by Kristine Hughes Patrone
If you’re at all like me, you probably prefer watching British television to American television. Not so long ago, this was almost impossible to do in the USA. The only options available were Masterpiece Theatre or buying mini-series and movies on video tape or CD. Then came Acorn TV, which was much better than what we had, offering more content and many British shows otherwise unavailable to us. Acorn TV answered a need and served a purpose. Yes, we had to pay for the service, but if you were a dedicated Brit telly fan, the monthly fee of $4.99 was worth it.
Enter Britbox, a joint service by the BBC, ITV and Amazon video, allowing those of us in America to stream UK telly. When it first launched I yawned. In fact, I’d been yawning for quite a while as my Acorn TV subscription had become a tad stale. Who needs Britbox, thought I, it will most likely be nothing more than another version of Acorn TV, where the same old programs were rerun again and again. And again. After several years of subscribing to Acorn TV, I’d grown tired of the slow turnover of “new” shows and I’d been seriously considering dropping my subscription. Admittedly, old standards such as Blacks Books, Cradle to Grave and Grandma’s House were interspersed with more contemporary, and desirable, shows such as Vera, Doc Martin, A Place to Call Home, and Happy Valley, but new episodes were slow in coming. And besides, I wanted access to more than just dated, and well watched, series TV. I wanted prime time British telly.
I’m a huge fan of Coronation Street, the UK soap opera that’s been on the air since 1960. I’ve seen every episode aired since 1970, discovering the program on YouTube and watching it for months until I’d caught up with the current episodes. I also used to be able to watch new episodes on YouTube, where a handful of lovely people would upload them soon after they aired in the UK. Recently, Coronation Street’s parent company, ITV, began policing YouTube and reporting “pirated” content, which was quickly taken down. It’s almost impossible to find a recent episode on the platform any more. When I learned that Hulu was streaming new episodes of Coronation Street, of course I headed their way. $5.99 per month, so worth it to see Corrie. I signed up for their free trial and waited for new episodes of Coronation Street. And waited. And waited. As of last night, as I write this on November 9, the latest episode available on Hulu was October 23rd. And that’s been the latest episode for almost two weeks now. Not. Funny. Not. Happy.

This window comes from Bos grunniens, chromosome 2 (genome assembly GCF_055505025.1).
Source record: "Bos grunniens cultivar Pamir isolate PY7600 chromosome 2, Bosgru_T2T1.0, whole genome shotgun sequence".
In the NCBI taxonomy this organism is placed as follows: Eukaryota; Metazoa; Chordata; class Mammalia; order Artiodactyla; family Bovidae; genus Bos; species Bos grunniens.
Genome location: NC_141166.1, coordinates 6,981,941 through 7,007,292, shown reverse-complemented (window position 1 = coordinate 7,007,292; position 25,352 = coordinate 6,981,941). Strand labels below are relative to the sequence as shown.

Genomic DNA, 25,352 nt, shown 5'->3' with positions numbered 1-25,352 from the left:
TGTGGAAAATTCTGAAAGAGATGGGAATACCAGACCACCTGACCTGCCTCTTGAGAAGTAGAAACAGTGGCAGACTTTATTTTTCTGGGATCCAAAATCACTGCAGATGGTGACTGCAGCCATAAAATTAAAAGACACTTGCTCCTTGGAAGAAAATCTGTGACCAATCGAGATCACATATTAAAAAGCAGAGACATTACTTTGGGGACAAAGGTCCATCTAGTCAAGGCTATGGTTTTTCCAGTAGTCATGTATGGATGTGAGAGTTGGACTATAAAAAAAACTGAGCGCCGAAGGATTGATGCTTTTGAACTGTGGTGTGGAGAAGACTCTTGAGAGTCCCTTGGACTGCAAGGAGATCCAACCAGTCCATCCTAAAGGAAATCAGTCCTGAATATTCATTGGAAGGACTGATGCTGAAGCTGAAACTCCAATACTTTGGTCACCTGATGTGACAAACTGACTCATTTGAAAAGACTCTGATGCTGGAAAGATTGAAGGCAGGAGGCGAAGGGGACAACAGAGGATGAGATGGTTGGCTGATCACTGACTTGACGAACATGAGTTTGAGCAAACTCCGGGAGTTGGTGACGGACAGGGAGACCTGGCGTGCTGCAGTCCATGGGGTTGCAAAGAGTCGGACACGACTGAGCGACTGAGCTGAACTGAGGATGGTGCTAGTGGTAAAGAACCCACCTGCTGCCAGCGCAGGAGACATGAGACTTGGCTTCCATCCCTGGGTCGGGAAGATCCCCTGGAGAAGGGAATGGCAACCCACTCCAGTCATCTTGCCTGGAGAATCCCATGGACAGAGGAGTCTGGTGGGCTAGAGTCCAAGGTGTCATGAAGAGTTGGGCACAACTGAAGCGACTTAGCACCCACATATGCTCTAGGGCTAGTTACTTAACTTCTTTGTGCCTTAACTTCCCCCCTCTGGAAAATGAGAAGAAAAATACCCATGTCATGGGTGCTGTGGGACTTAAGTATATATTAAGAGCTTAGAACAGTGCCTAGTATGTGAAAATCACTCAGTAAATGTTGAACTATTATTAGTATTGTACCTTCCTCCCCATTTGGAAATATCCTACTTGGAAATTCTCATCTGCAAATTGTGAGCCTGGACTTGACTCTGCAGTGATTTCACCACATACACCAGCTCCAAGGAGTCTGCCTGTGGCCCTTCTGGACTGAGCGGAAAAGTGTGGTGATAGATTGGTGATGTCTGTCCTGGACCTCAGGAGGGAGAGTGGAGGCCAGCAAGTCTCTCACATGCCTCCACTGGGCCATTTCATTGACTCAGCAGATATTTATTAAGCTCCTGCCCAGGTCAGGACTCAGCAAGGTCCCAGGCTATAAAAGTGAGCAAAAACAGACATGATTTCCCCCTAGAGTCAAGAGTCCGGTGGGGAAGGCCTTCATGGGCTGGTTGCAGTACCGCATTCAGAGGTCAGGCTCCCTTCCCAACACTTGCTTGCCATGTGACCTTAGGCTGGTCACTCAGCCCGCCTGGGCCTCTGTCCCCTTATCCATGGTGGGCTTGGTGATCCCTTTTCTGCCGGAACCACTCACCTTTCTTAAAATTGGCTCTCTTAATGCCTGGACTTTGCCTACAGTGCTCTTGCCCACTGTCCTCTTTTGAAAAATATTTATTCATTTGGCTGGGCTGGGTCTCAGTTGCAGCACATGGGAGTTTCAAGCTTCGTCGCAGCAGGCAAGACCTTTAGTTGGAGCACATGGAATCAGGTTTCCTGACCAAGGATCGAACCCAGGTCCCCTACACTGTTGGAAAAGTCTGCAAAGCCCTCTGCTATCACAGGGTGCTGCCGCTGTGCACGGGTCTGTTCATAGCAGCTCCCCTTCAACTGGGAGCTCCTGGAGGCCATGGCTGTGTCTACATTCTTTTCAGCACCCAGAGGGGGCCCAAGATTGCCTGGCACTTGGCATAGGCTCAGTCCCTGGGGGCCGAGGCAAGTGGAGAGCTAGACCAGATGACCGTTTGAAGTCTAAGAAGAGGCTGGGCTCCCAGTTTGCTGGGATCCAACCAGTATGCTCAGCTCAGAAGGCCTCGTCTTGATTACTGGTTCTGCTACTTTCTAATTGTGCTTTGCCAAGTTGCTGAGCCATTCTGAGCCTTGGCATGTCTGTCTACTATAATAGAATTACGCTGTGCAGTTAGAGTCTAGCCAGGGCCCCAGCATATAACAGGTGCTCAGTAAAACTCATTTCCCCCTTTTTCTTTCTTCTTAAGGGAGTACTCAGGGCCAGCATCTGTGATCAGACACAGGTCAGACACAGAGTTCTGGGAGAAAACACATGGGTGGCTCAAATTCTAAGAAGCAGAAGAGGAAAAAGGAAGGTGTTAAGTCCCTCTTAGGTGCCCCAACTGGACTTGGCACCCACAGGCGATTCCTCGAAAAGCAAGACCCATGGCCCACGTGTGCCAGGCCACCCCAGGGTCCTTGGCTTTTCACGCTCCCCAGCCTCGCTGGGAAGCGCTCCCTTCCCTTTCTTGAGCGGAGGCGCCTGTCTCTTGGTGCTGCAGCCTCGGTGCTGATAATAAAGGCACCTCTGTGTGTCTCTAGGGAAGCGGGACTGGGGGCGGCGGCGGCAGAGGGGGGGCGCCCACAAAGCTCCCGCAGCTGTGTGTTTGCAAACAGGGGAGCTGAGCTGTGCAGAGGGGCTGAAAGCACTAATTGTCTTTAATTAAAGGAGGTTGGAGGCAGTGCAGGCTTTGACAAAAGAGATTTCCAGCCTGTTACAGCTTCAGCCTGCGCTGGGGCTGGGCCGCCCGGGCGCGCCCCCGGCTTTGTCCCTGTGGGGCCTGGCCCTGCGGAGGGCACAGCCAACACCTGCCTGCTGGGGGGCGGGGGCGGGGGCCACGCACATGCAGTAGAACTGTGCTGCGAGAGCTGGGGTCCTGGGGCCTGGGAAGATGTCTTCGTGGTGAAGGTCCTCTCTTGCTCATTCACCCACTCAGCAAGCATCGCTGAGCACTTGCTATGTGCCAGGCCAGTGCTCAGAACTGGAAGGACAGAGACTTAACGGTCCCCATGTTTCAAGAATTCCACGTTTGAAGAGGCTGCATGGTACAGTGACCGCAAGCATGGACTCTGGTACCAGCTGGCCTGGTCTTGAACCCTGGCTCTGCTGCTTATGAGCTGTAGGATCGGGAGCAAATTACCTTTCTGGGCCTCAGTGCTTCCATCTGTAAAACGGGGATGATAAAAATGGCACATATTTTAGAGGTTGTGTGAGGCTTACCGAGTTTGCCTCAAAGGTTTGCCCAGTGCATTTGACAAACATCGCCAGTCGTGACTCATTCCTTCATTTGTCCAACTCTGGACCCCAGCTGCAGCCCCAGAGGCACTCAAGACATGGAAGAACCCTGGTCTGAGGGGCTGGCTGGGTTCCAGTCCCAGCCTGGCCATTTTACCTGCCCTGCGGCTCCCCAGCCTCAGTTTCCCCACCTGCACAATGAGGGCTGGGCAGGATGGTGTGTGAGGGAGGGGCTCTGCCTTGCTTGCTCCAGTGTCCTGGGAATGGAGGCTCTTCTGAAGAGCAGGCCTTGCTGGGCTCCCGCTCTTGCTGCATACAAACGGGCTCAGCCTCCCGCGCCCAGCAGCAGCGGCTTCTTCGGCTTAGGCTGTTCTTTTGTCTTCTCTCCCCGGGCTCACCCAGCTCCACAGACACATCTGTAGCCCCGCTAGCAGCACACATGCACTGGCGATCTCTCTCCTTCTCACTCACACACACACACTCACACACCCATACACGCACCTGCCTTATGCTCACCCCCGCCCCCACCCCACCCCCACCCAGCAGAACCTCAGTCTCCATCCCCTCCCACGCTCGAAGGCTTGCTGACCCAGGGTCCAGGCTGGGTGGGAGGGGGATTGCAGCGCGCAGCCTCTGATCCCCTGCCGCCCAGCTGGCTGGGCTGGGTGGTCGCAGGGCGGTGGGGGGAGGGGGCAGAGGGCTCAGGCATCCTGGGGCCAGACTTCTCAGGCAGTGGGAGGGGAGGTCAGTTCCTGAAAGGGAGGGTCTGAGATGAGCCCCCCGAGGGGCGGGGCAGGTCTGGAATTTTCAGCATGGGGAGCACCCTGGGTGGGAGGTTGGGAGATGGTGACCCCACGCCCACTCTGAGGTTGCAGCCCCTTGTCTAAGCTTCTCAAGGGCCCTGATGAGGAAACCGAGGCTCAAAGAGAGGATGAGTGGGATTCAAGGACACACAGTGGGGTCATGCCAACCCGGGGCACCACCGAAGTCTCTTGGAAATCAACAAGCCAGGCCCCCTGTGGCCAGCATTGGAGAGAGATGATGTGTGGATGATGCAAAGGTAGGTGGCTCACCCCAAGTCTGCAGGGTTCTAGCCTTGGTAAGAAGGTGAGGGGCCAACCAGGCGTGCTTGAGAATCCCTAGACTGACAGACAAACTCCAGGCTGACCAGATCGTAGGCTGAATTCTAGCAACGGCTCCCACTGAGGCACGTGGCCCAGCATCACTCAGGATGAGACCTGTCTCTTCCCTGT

And so I found myself on the Britbox website. Since Britbox is affiliated with ITV, the producers of Coronation Street, chances were better that new Corrie episodes would drop in a more timely fashion. Taking a lesson from my Hulu experience, I checked the Corrie line up before getting too excited and, lo and behold, they had Corrie episodes right up until yesterday’s date. Joy! I cancelled my trial period at Hulu and signed up with Britbox and then browsed their line up of other shows.
And they had plenty that was current. Don’t get me wrong, there were still a good amount of old saws like Poirot, Dalziel and Pascoe, Rosemary and Thyme, Sharpe with Sean Bean (Sean Bean !!), Fawlty Towers, Upstairs, Downstairs and Cranford, but there were also many more current shows, such as Broken with Sean Bean (Sean Bean !!), Cold Feet 2017, Strictly Come Dancing, Kat and Alfie, The Great Chelsea Garden Challenge, Flog It!, In The Dark, Ordinary Lives, The Moorside, plus documentaries, Royal specials and, in addition to Coronation Street, new episodes of favourite soaps Emmerdale, Holby City and East Enders.
Acorn TV does seem to be stepping up it’s game with the arrival of Britbox on the scene, adding new shows like Loch Ness and The Good Karma Hospital, but they’re going to have to step up their line up of current shows in order to keep pace with the new kid on the block. For now I’ll keep both subscriptions for a total of $11 per month, but it would be lovely if the UK telly powers that be would just let us subscribe to their t.v. tax and allow us to watch real time telly. Until then, I’m happy to have new episodes of Coronation Street and I’m also enjoying Broken – it’s gritty, gripping and heartbreaking. In short, entirely binge worthy. As is Ordinary Lies. And Scott & Bailey. And Britbox will also be airing the Queen’s Christmas speech on the day.
If you’ve subscribed to any of these streaming services, or are considering signing on for any of them, I’d love to hear your thoughts.